Jacobin Textline: 830-JACOBIN  //  Text anytime and we'll respond during a show!

Donald's Descent from Madness

Limited-time access! For access to all content, including Marc's Blog, register!


Donald Trump’s legal team quit during the last week of January citing differences of how to conduct Donald’s Impeachment II defense.

Donald has since hired Jeffrey Epstein’s would-be attorney (as in: if not for federal LEO incompetence he would-be still alive) and the former D.A. who declined to prosecute Bill Cosby for decades of admitted sexual assault – talk about scraping the bottom of the barrel.

What is more interesting – and distressing on a number of levels – than Donald’s current legal team is the debate behind the departure of his former hired guns. Donald wanted to focus his defense on the election victory he feels was stolen from him. Not exactly headline news considering his rants of the past three months, but it does reveal that his obsessions unwaveringly distract him from rational thought to his own peril – again, not breaking new ground.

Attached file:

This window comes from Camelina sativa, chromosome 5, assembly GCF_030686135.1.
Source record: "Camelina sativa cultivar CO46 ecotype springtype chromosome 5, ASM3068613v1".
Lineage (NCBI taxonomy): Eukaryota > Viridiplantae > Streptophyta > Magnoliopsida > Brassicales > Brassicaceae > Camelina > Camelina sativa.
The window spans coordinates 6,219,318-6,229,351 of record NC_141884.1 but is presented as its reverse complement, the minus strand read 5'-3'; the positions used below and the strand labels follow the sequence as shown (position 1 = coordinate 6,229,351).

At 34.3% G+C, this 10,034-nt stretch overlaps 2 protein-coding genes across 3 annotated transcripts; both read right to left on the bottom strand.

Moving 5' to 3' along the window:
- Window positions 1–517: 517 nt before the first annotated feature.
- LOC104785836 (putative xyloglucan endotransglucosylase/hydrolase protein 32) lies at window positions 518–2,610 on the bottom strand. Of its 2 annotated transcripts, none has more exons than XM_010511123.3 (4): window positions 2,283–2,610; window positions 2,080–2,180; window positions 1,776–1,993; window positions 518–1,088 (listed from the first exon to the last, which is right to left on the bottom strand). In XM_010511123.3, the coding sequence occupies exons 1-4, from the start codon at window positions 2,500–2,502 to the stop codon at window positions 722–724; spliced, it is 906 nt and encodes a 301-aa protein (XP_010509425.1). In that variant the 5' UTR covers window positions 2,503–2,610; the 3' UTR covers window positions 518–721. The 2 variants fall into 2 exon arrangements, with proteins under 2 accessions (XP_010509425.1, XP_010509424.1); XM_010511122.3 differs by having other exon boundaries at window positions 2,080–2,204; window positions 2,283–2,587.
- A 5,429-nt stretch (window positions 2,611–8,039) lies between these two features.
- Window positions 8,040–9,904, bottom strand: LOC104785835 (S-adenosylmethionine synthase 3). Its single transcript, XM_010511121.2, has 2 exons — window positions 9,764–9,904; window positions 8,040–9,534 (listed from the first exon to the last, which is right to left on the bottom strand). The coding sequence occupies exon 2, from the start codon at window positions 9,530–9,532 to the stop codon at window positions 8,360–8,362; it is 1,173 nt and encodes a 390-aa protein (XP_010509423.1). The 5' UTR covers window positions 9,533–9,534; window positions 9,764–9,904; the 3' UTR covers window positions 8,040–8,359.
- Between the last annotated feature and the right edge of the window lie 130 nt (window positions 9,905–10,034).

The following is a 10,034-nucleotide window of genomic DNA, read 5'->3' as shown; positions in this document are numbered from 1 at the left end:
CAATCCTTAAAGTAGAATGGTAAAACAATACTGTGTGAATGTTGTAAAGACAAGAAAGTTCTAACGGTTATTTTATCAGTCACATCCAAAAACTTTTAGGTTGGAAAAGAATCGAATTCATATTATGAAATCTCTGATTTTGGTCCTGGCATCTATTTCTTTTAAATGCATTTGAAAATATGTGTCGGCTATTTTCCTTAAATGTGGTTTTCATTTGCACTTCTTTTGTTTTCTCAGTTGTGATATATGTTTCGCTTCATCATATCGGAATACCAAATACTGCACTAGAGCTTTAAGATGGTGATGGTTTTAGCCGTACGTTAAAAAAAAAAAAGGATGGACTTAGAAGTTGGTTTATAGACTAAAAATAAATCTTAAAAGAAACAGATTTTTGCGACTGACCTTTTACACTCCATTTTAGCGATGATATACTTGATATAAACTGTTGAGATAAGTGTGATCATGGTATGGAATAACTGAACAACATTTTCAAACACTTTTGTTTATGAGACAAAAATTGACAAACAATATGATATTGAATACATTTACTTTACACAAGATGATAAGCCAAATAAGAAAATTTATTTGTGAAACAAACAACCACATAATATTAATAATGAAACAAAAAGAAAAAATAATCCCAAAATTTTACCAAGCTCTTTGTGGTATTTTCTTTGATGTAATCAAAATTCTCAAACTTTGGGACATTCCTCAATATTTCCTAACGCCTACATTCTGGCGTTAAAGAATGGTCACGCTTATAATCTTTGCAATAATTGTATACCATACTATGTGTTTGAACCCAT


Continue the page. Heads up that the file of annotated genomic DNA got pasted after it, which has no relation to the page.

His legal team wanted to focus on the unconstitutional nature of impeaching a former president – very solid legal ground if one were writing a first-year term paper. It is not quite as solid when one is accused of inciting insurrection!

Successfully asserting the unconstitutional nature of the proceedings would be ‘getting off on a technicality’ and would not resolve the issue at hand of Donald’s potential role in the January 6th invasion of the U.S. Capitol by self-proclaimed Trump supporters.

Despite the farce-of-process that resulted in Donald’s historic second impeachment by a House more interested in retribution that preserving the integrity of our institutions and processes (I submit that indictment for a high crime or misdemeanor warrants more of a process than a two-hour bitch session by petulant Congressoids), Donald’s last shred of presidential reputation weighs in the balance.

To stake his reputation on a technicality or accusations of persecution in a proceeding where neither is likely to win the day seems an inevitable – however tragic – conclusion to a presidency that thrived on hyperbole, misdirection, and bellicosity.